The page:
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Are electric vehicles helpful or harmful during the cost-of-living crisis?


The energy price cap in the UK has increased from £1971 to £3549 as of October 2022. At the end of 2020, petrol was 118.5 pence per litre on average, but it is now at 169.33 for petrol and 183.49p for diesel according to the RAC. This has, and will continue to have, a significant impact on the British people. Could an electric vehicle be a good choice to help with rising costs?




Accompanying the rise of energy bills comes to rise of the cost to fully charge an electric vehicle. The RAC estimates a Kia e-Niro will cost £33.80 for full charge in today’s economic climate, which is around £5-10 more than it would normally be.


However, more and more drivers are considering making the leap to electric cars due to the lower maintenance costs and rise in petrol and diesel costs. Car retailer CarWow has seen a growth in EV sales over the past year despite rising energy costs, partly because of the leap in fuel prices and because people are becoming more aware of the long-term benefits of EVs.


It is true that the upfront cost of an electric car can cost more than a standard petrol or diesel car. A brand-new petrol Vauxhall Corsa costs around £18,000, whereas a new Vauxhall Corsa-e costs around £29,000.


So, how much money can an electric car really save you in the long term?


Electric cars are less complicated than internal combustion engines since there is no oil and there are fewer moving parts to contend with. In fact, the biggest issue you could face with an EV is your battery running low but if you stop your battery running flat and pay attention to low-power warnings then you shouldn’t have many issues to pay for.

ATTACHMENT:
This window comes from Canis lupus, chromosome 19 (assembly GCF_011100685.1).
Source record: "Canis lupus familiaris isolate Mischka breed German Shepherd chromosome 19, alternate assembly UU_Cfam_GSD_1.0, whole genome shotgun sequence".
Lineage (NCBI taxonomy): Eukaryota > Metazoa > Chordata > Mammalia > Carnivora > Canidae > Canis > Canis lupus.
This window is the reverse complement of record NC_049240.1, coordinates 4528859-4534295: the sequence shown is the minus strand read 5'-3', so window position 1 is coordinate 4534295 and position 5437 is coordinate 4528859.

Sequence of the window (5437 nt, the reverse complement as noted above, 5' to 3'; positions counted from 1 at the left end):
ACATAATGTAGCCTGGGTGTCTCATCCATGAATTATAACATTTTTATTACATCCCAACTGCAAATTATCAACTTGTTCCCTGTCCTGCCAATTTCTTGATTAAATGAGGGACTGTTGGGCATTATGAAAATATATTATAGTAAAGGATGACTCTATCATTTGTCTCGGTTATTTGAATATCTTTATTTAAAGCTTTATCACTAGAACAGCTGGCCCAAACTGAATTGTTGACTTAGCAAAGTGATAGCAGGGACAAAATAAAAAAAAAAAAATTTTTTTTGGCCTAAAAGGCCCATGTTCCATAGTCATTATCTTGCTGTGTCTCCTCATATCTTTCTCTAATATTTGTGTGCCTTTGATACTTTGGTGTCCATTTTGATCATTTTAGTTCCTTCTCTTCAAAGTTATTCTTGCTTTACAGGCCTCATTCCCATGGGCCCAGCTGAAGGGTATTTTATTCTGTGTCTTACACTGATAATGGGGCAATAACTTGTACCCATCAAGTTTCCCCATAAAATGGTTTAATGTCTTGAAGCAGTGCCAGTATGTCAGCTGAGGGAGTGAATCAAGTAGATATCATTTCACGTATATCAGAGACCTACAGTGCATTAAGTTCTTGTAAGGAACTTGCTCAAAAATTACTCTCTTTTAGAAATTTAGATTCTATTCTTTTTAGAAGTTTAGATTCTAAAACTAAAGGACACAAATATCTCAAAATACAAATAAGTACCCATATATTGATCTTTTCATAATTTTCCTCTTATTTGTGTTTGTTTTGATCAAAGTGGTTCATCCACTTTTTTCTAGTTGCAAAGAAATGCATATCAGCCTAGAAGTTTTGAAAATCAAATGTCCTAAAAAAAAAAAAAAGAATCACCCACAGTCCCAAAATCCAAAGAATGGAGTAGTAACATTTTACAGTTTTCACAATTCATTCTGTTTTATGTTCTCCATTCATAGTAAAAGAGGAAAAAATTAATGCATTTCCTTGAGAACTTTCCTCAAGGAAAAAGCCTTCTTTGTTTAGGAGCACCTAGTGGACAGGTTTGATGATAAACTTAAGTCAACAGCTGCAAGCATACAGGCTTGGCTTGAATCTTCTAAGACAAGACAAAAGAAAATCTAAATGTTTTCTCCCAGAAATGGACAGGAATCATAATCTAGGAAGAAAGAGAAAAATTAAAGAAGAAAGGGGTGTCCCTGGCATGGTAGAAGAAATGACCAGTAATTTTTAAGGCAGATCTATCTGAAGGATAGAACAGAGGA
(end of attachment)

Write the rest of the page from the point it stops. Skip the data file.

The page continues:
The cost of car insurance for an EV is around £600, just coming in above standard fuel cars at around £550 annually. However, road tax for a diesel car can be anywhere from £150 to £500 compared to £0 for an EV since there are no fossil fuels to pay fuel tax on! MOTs won’t set you back anymore with an EV than it would for a standard fuel car so there aren’t any savings here.


The big savings come from your everyday expenses and commuting costs. Electric cars are exempt from congestions charges in cities like London and Birmingham, costing around £15 per day. If you were to travel through these Clean Air Zones every weekday for a year, that would cost you £3825!


Electric cars also pay 50% less on every single toll road in the UK. The M6 toll can cost £7.30 for off-peak usage, which could cost £1861.50 a year if you used it every weekday.

Also, businesses can save tremendous amounts of money in BIK by opting for electric vehicles as demonstrated by the RAC’s table below.


How does it all stack up?


For this example, we have compared the upfront and yearly costs or a brand-new petrol Vauxhall Corsa versus a brand-new Vauxhall Corse-e.


Petrol

Electric

Upfront Costs

£18,000

£29,000

Fuel/Charging Costs

£3600

£800

Insurance Costs

£550

£600

Car Tax

£30

£0

Clean Air Taxes (if used everyday)

£3825

£0

Total

£18,000 + £8005 per year

£29,000 + £1400 per year

Yes, the upfront cost for the electric version is £11,000 higher than its petrol counterpart. However, if you were commuting in London, you would be saving £6605 every year! In under 2 years, you would have made up the difference in purchase price so consider an electric car as a long-term purchase.


Furthermore, as more used electric cars become available on the UK market, that upfront price will come down significantly (just like if you were to buy one of the 7.5 million used petrol and diesel cars sold in 2021).


Plus, Charge and Recharge can help you and your business save money on fuel by installing an EV charger at your business, so get in touch here!


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